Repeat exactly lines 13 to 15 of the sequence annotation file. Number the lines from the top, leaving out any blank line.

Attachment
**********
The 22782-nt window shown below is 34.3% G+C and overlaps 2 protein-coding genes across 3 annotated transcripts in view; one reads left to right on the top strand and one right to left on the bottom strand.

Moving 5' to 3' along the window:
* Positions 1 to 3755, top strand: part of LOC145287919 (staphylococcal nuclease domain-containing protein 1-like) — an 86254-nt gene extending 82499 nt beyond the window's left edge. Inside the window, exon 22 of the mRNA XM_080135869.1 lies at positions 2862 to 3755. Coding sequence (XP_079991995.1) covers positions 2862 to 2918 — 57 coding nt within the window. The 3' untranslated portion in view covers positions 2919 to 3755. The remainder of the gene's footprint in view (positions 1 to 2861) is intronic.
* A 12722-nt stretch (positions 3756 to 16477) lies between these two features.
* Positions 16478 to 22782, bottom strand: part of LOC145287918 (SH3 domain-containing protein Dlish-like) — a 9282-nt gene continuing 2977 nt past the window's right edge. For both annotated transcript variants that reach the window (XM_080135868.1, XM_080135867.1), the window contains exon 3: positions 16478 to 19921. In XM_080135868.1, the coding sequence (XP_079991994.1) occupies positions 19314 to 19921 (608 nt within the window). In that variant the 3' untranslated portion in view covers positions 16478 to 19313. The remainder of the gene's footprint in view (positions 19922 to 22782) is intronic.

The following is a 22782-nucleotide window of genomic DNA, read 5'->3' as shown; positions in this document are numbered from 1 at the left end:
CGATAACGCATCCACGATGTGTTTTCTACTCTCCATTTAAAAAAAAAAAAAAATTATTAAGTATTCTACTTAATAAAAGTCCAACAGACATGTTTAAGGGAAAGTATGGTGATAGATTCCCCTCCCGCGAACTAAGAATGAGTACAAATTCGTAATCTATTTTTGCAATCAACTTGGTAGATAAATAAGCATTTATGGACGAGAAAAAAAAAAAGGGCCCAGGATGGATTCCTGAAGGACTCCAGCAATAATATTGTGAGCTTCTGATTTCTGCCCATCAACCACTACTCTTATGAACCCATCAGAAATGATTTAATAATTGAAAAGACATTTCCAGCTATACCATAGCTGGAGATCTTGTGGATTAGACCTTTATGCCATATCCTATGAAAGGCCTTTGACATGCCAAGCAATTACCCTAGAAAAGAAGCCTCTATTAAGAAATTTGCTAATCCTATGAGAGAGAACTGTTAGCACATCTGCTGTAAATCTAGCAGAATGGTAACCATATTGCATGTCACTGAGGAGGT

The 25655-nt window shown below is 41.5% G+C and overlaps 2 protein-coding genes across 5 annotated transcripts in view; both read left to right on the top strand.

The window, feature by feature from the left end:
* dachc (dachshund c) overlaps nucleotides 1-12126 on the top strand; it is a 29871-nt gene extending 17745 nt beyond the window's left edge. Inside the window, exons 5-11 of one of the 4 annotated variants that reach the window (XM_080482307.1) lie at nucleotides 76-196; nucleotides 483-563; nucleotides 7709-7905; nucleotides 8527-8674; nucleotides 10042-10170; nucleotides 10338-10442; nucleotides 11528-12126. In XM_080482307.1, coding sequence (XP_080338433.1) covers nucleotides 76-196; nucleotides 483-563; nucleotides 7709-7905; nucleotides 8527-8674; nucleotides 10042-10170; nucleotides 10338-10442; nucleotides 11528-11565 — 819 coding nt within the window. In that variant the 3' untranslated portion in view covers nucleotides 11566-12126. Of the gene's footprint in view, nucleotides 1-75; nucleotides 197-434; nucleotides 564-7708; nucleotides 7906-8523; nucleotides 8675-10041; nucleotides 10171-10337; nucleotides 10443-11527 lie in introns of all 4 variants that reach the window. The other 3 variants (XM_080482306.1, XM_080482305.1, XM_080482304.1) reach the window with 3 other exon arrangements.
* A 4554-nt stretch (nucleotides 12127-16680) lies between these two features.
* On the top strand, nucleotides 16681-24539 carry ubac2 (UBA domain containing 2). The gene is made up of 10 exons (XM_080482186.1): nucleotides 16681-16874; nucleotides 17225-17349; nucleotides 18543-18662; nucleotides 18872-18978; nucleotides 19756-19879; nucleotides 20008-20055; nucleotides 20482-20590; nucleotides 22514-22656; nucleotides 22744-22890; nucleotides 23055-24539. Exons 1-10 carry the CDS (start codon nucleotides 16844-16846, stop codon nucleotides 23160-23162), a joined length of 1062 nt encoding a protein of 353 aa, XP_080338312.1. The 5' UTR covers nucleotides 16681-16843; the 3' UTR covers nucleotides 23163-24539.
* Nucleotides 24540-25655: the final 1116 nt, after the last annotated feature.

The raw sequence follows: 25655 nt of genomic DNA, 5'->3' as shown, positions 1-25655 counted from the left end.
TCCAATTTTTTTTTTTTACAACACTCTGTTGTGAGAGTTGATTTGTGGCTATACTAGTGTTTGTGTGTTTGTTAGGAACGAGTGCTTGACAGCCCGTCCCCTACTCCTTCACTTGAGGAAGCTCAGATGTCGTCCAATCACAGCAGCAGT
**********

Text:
* Nucleotides 24540-25655: the final 1116 nt, after the last annotated feature.

The raw sequence follows: 25655 nt of genomic DNA, 5'->3' as shown, positions 1-25655 counted from the left end.
TCCAATTTTTTTTTTTTACAACACTCTGTTGTGAGAGTTGATTTGTGGCTATACTAGTGTTTGTGTGTTTGTTAGGAACGAGTGCTTGACAGCCCGTCCCCTACTCCTTCACTTGAGGAAGCTCAGATGTCGTCCAATCACAGCAGCAGT